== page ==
Test-retest reliability of audiovisual lexical stress perception after >1.5 years


In natural communication, we typically both see and hear our conversation partner. Speech comprehension thus requires the integration of auditory and visual information from the speech signal. This is for instance evidenced by the Manual McGurk effect, where the perception of lexical stress is biased towards the syllable that has a beat gesture aligned to it. However, there is considerable individual variation in how heavily gestural timing is weighed as a cue to stress. To assess within-individual consistency, this study investigated the test-retest reliability of the Manual McGurk effect. We reran an earlier Manual McGurk experiment with the same participants, over 1.5 years later. At the group level, we successfully replicated the Manual McGurk effect with a similar effect size. However, a correlation of the by-participant effect sizes in the two identical experiments indicated that there was only a weak correlation between both tests, suggesting that the weighing of gestural information in the perception of lexical stress is stable at the group level, but less so in individuals. Findings are discussed in comparison to other measures of audiovisual integration in speech perception.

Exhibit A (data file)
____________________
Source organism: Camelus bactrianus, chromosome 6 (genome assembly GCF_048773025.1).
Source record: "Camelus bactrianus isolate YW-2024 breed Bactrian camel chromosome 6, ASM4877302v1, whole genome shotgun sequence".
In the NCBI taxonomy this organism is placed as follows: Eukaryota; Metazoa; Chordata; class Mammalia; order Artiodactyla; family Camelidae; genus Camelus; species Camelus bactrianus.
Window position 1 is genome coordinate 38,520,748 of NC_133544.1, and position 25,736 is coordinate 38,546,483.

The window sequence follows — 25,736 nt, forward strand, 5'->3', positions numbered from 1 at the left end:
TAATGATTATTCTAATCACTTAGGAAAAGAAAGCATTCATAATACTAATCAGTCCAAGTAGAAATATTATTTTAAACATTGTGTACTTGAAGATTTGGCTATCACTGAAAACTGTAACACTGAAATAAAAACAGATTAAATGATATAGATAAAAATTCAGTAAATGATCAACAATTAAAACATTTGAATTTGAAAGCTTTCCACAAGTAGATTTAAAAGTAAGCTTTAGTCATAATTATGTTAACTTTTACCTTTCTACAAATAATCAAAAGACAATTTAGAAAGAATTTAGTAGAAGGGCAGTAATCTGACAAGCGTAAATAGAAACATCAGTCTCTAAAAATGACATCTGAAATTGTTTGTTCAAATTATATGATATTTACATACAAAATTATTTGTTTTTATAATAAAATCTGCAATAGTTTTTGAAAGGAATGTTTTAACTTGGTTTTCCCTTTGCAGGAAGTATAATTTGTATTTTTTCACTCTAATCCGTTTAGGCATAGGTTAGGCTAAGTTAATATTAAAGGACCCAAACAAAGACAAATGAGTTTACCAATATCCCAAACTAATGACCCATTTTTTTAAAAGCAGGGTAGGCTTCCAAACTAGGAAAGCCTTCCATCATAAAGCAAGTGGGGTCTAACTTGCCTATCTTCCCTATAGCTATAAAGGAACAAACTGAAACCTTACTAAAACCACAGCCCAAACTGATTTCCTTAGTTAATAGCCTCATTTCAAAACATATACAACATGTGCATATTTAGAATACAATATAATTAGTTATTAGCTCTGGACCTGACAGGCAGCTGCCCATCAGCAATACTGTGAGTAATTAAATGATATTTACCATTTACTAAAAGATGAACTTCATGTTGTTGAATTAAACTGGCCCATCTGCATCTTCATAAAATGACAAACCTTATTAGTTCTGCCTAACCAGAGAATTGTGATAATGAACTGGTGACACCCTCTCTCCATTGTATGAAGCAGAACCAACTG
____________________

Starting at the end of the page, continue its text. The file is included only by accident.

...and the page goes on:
In Proceedings of Speech Prosody 2024
Ronny Bujok
Ronny Bujok
PhD student

My research interests include audiovisual speech perception, gestures, and lexical stress.

Hans Rutger Bosker
Hans Rutger Bosker
Assistant Professor

My research interests include speech perception, audiovisual integration, and prosody.